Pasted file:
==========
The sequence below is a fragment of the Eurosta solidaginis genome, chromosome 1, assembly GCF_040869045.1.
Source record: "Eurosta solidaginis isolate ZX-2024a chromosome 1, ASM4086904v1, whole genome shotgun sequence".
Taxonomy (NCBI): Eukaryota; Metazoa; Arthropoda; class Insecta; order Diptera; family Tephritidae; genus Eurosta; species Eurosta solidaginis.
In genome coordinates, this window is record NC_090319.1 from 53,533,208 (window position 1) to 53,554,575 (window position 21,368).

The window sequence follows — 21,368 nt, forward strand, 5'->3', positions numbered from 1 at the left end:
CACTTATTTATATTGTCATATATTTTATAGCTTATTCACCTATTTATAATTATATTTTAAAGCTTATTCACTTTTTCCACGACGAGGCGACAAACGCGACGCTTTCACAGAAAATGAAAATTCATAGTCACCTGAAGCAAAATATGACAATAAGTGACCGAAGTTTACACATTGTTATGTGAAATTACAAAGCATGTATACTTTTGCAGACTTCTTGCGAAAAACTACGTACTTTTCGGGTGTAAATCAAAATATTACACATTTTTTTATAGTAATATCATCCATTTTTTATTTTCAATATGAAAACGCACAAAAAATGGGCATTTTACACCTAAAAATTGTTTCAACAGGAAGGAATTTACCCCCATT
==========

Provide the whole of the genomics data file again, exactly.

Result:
The sequence below is a fragment of the Eurosta solidaginis genome, chromosome 1, assembly GCF_040869045.1.
Source record: "Eurosta solidaginis isolate ZX-2024a chromosome 1, ASM4086904v1, whole genome shotgun sequence".
Taxonomy (NCBI): Eukaryota; Metazoa; Arthropoda; class Insecta; order Diptera; family Tephritidae; genus Eurosta; species Eurosta solidaginis.
In genome coordinates, this window is record NC_090319.1 from 53,533,208 (window position 1) to 53,554,575 (window position 21,368).

The window sequence follows — 21,368 nt, forward strand, 5'->3', positions numbered from 1 at the left end:
CACTTATTTATATTGTCATATATTTTATAGCTTATTCACCTATTTATAATTATATTTTAAAGCTTATTCACTTTTTCCACGACGAGGCGACAAACGCGACGCTTTCACAGAAAATGAAAATTCATAGTCACCTGAAGCAAAATATGACAATAAGTGACCGAAGTTTACACATTGTTATGTGAAATTACAAAGCATGTATACTTTTGCAGACTTCTTGCGAAAAACTACGTACTTTTCGGGTGTAAATCAAAATATTACACATTTTTTTATAGTAATATCATCCATTTTTTATTTTCAATATGAAAACGCACAAAAAATGGGCATTTTACACCTAAAAATTGTTTCAACAGGAAGGAATTTACCCCCATT